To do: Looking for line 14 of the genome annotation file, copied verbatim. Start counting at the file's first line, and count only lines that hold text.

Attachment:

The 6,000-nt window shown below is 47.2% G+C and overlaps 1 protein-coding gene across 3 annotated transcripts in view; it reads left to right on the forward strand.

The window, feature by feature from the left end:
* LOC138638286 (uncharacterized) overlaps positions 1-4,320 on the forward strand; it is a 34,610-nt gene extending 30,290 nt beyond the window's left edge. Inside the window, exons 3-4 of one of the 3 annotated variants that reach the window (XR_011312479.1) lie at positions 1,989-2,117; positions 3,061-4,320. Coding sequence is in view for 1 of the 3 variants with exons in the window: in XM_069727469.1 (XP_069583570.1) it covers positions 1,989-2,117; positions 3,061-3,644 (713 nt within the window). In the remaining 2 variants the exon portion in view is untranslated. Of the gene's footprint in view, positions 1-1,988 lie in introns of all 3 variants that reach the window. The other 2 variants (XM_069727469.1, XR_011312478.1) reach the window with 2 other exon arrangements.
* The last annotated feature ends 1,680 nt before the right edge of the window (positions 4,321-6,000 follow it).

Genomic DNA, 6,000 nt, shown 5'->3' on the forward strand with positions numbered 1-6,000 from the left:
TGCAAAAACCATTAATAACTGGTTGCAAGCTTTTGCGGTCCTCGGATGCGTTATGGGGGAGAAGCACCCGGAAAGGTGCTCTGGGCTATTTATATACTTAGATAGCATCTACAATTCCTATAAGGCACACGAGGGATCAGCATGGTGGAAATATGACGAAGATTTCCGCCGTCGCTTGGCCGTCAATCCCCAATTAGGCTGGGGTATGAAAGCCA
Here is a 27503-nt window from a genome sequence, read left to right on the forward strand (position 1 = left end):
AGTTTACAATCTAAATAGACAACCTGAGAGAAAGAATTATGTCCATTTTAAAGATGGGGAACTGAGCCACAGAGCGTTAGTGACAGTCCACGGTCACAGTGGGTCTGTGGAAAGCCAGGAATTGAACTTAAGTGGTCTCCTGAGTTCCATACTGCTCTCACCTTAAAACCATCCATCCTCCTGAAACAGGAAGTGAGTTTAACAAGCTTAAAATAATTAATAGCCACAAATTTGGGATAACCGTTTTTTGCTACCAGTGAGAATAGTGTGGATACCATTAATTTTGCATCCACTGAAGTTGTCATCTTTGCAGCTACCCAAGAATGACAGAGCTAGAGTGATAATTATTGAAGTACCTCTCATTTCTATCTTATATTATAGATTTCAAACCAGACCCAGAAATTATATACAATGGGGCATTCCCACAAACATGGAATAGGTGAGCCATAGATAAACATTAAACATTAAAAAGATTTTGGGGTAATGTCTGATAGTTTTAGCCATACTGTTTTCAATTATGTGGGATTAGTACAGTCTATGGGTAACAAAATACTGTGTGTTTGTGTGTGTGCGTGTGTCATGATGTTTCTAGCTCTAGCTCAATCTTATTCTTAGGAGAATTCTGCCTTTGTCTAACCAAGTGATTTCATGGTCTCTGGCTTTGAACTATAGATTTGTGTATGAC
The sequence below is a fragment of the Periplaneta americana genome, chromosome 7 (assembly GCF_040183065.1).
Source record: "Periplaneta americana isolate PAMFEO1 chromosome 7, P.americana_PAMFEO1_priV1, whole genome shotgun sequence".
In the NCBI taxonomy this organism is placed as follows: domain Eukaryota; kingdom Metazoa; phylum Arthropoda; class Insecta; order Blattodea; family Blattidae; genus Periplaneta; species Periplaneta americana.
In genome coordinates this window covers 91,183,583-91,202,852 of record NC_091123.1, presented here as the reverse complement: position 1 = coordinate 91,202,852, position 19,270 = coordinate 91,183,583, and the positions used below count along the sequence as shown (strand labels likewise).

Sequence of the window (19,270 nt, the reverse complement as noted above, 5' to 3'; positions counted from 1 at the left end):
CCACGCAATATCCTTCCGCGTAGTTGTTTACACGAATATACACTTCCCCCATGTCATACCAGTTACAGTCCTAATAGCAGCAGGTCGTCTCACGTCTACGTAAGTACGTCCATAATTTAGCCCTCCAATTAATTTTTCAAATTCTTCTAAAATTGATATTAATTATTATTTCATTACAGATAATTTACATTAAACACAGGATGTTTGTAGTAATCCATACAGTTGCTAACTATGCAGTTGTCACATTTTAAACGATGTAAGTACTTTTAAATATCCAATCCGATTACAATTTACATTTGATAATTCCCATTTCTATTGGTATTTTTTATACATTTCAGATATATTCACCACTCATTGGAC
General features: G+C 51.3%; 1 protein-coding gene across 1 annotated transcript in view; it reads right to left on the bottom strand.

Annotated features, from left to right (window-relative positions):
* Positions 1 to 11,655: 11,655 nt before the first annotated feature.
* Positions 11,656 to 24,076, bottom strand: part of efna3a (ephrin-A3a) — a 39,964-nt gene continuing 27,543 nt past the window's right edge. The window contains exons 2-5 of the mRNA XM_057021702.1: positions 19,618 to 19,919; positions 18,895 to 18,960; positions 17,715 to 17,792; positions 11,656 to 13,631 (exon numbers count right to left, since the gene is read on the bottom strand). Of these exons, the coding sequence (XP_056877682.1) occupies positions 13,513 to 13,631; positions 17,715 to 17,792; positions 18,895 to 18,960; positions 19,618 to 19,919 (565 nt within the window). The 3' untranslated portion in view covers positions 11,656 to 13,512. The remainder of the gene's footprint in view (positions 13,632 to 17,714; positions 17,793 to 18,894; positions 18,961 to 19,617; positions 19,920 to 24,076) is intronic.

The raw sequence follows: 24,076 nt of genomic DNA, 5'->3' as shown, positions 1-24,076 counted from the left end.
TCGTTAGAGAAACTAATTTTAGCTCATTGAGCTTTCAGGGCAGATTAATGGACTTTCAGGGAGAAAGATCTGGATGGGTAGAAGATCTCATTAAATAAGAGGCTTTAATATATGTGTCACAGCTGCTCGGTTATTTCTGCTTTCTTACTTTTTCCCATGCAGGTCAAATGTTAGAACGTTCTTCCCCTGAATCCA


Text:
CCACGCAATATCCTTCCGCGTAGTTGTTTACACGAATATACACTTCCCCCATGTCATACCAGTTACAGTCCTAATAGCAGCAGGTCGTCTCACGTCTACGTAAGTACGTCCATAATTTAGCCCTCCAATTAATTTTTCAAATTCTTCTAAAATTGATATTAATTATTATTTCATTACAGATAATTTACATTAAACACAGGATGTTTGTAGTAATCCATACAGTTGCTAACTATGCAGTTGTCACATTTTAAACGATGTAAGTACTTTTAAATATCCAATCCGATTACAATTTACATTTGATAATTCCCATTTCTATTGGTATTTTTTATACATTTCAGATATATTCACCACTCATTGGAC